How to Run Unifi Network Application via’s Docker Image

The organization is deprecating their Unifi Controller image for maintenance reasons as we head into 2024. The organization is now recommending its new Unifi Network Application image instead of the prior image. Below, I’ll describe how I setup the new container and how I migrated from the old one.

Unifi logo.
Image credit : Ubiquiti

This is my sixteenth post documenting images I use at home. You can also read about how I run the legacy Unifi controller, how I run Plex, how I update DuckDNS, how I run Duplicacy, how I run Heimdall, how I run Librespeed, how I run Home Assistant, how I run NetBox, how I run Scrutiny, how I run OpenVSCode Server, how I run QDirStat, how I run WireGuard, how I run Z-Wave JS UI, how I run, and how I run Scrypted.

About describes their organization as:

A group of like-minded enthusiasts from across the world who build and maintain the largest collection of Docker images on the web. At our core are the principles behind Free and Open Source Software. Our primary goal is to provide easy-to-use and streamlined Docker images with clear and concise documentation.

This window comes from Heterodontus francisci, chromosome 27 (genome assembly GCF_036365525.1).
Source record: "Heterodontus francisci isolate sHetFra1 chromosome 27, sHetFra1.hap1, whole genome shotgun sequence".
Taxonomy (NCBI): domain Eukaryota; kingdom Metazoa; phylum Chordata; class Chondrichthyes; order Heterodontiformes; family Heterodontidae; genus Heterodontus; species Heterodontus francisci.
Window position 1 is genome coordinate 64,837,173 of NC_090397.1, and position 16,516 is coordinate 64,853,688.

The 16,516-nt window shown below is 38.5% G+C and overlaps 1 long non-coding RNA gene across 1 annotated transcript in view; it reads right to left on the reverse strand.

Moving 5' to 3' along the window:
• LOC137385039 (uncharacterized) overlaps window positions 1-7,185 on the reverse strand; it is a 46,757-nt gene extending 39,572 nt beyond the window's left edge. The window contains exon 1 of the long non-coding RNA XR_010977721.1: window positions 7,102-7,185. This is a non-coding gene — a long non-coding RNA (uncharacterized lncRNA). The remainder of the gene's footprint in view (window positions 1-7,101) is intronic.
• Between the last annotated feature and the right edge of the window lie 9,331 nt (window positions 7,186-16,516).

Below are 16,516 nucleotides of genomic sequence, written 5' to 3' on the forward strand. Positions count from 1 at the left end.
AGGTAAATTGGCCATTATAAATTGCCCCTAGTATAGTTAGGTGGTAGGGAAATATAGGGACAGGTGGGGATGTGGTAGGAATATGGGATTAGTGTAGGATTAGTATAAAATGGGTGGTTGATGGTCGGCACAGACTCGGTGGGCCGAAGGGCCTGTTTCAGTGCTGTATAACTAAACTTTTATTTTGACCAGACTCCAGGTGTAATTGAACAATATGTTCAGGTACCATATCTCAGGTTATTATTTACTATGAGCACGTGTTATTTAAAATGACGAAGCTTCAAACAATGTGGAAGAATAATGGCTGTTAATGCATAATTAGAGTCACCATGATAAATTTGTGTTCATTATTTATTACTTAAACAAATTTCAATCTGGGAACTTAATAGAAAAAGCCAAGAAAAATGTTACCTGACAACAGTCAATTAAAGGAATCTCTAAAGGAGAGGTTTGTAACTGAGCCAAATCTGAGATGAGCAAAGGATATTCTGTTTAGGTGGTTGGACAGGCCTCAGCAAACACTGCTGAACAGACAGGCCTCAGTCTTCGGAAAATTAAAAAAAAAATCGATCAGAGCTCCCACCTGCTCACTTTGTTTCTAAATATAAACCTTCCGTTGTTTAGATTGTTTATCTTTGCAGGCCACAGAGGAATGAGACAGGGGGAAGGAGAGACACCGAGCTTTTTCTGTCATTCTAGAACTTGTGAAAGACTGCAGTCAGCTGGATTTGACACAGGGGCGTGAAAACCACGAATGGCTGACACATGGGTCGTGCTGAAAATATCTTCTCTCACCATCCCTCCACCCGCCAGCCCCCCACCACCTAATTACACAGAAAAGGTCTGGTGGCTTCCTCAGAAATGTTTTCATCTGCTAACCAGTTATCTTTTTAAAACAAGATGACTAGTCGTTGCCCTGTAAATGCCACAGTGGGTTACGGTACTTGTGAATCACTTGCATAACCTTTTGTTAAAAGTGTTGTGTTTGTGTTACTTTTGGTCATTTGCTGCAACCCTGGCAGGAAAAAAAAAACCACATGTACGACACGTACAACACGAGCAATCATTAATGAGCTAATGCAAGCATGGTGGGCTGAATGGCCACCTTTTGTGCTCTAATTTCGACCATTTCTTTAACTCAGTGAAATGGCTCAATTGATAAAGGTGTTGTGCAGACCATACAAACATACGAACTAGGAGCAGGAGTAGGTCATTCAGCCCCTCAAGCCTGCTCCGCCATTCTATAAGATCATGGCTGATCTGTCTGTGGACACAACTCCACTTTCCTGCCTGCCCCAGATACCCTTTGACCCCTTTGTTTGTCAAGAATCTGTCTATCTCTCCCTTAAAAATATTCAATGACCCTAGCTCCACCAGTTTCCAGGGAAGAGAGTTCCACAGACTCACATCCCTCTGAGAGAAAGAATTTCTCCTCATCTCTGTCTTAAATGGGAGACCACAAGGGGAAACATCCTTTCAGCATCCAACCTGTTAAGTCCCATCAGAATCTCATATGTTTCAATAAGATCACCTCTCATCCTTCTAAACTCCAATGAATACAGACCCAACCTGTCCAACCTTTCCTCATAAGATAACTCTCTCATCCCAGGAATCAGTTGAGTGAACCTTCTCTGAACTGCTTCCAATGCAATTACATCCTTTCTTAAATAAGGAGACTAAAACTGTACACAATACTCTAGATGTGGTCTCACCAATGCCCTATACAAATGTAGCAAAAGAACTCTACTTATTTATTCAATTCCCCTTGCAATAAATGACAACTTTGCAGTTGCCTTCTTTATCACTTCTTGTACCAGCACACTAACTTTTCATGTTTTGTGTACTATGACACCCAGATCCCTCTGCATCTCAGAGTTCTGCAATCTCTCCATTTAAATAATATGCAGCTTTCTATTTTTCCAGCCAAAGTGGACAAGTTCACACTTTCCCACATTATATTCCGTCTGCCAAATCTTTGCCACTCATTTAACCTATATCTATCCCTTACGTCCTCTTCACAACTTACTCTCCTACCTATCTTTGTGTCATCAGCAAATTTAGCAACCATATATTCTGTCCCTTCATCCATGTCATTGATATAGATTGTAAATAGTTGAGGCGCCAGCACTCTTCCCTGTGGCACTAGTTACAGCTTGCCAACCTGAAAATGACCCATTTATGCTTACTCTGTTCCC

I’ve been using images for a couple of years. That’s because they’re easy to use, and they’re clearly and concisely documented. I tend to check here first when I need a new image.

Configuring and running the containers via docker compose only officially supports running the image via docker run or, preferably, docker compose. Here’s what the relevant section of my compose.yml file looks like:


  container_name: unifi-network-application
  restart: unless-stopped

    - unifi-network-application-db
    - ./common.env
    - ./secret.env
    - MONGO_HOST=unifi-network-application-db
    - MONGO_PORT=27017
    - MONGO_DBNAME=unifi
    - unifi-network-application
    - 1900:1900/udp # Required for 'Make controller discoverable on L2 network' option
    - 3478:3478/udp # Unifi STUN port
    - 5514:5514/udp # Remote syslog port
    - 6789:6789 # For mobile throughput test
    - 8080:8080 # Required for device communication
    - 8443:8443 # Unifi web admin, guest portal HTTPS redirect port
    - 8843:8843 # Unifi guest portal HTTPS redirect port
    - 8880:8880 # Unifi guest portal HTTP redirect port